Motors & Drives

Puzzler: Compressor Creates Conundrum

Deciding whether to repair, replace in kind or switch type isn’t simple

This Month’s Puzzler

At one of our gas/oil separation stations, we have an old reciprocating compressor that operates with a knockout drum at the inlet. This past winter, it started giving us problems, which is strange because it has outlasted the centrifugal compressors at our other stations. The temperature gauges on the inner-stage coolers are showing a high temperature. The after-cooler for the product gas at the station also is running way too hot. We must ensure smooth operation before the high-demand winter season arrives.

Walking around the old compressor, I notice a lot of corrosion. I can’t read any of the equipment nameplates. Our data files are incomplete, compounding the problem if I must order a new compressor. I also see that one of the foundation anchor bolts is loose.

What do you think caused the problems with this old reliable unit? Do they relate to a seasonal factor or a capacity issue? Is it worth rebuilding the compressor or should we replace it — if so, how should I approach the replacement?

Delve Deeply

In summary, you have valve problems that would explain the elevated temperatures and vibration (loose anchor bolt).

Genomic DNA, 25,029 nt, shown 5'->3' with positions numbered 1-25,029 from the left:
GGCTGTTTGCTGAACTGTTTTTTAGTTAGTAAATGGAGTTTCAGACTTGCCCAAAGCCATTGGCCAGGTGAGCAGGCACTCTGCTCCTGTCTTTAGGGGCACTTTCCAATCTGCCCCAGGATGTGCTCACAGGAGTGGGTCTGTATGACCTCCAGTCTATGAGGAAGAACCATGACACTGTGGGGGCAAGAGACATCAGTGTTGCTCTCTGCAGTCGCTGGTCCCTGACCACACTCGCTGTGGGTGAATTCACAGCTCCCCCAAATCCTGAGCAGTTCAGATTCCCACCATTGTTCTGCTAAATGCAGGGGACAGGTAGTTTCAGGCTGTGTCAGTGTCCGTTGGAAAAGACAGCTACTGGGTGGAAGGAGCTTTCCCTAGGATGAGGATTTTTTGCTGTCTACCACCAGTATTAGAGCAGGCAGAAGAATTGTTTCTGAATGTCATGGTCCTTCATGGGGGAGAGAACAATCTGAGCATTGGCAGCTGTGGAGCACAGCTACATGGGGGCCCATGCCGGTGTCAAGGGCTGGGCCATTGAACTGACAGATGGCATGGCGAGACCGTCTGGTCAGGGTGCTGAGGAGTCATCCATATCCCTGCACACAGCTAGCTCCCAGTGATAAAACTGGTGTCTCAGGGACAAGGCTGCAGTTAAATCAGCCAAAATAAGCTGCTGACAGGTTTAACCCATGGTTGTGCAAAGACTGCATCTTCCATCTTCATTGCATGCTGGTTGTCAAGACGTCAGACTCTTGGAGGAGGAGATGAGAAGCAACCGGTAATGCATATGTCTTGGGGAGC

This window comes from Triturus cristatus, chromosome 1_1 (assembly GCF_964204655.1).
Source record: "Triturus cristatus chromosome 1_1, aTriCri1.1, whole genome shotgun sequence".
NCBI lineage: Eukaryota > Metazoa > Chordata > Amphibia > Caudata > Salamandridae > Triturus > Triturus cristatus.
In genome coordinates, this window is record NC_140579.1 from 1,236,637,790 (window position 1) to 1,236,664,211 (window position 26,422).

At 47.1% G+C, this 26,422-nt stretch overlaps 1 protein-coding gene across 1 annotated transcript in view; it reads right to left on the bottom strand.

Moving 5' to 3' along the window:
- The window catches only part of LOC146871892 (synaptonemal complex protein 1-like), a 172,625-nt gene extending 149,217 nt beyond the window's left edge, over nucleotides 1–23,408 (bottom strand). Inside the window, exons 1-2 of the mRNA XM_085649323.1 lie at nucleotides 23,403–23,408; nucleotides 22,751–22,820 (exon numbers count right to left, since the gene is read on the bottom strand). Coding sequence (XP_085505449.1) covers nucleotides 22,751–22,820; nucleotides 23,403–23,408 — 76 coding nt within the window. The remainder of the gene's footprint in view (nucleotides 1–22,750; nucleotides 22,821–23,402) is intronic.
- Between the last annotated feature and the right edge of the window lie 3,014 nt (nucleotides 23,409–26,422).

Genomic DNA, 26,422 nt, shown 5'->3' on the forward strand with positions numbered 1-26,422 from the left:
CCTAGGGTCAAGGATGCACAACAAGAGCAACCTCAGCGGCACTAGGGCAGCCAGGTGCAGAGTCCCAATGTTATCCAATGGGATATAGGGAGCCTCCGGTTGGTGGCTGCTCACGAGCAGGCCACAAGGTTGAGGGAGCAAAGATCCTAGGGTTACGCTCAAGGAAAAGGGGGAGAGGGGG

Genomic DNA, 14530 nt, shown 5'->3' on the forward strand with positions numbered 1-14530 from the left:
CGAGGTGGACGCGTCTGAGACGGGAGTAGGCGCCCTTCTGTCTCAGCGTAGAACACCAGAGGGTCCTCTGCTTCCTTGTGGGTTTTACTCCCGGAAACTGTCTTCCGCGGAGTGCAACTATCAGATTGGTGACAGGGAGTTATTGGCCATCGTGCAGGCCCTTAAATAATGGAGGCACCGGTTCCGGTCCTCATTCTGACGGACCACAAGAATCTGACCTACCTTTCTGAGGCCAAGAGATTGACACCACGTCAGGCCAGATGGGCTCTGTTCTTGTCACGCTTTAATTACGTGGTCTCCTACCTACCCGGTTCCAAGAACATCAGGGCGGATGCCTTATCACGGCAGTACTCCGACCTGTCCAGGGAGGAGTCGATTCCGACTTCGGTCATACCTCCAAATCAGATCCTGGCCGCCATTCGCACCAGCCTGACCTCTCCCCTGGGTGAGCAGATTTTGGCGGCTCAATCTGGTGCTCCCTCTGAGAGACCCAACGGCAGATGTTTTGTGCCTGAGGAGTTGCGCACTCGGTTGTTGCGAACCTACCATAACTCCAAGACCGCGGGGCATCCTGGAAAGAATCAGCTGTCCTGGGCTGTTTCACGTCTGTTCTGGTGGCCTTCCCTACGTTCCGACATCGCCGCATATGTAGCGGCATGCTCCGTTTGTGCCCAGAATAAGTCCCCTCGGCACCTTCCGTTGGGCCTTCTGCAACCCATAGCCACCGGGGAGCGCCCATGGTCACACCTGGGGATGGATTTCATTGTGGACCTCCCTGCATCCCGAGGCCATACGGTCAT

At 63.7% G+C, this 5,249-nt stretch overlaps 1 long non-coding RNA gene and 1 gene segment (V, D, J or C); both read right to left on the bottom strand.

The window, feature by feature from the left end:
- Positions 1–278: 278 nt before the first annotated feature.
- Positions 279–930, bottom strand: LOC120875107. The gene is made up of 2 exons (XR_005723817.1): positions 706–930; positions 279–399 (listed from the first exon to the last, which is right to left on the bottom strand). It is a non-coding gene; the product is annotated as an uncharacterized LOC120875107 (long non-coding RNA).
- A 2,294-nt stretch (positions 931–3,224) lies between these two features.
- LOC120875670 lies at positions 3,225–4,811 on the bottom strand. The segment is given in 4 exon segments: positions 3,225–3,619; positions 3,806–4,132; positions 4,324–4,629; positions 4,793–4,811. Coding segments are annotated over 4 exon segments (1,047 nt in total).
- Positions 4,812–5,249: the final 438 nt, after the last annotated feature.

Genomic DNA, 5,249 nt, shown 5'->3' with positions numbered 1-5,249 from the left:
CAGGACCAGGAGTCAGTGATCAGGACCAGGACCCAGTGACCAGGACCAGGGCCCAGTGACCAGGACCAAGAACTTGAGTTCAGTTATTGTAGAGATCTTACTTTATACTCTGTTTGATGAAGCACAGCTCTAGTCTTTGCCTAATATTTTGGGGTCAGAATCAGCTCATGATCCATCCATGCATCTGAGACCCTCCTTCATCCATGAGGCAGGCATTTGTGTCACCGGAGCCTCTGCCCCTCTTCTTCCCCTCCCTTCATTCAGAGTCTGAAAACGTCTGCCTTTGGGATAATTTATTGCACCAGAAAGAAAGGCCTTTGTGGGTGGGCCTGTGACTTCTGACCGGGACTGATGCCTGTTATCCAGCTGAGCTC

The first step in troubleshooting is to ask the question “what has changed?” Unfortunately, not enough information has been given; all I can really do is ask questions:

Is the instrumentation on the knockout drum and compressor connected to a distributed control system or do you only have operator readings?

Has there been any change in gas flow rate, gas composition, suction and discharge pressures (apart from seasonal variations)?

You state the problem started in the winter, when the gas/oil ratio would be expected to drop. What sort of recycle piping and instrumentation do you have?
Have the problems continued when warmer weather returned?

How is the compressor driven? Has there been any change in the observed horsepower?

If steam driven, has there been any change in the steam condenser temperature and pressure?

Have the positions of the unloaders on the cylinders been changed?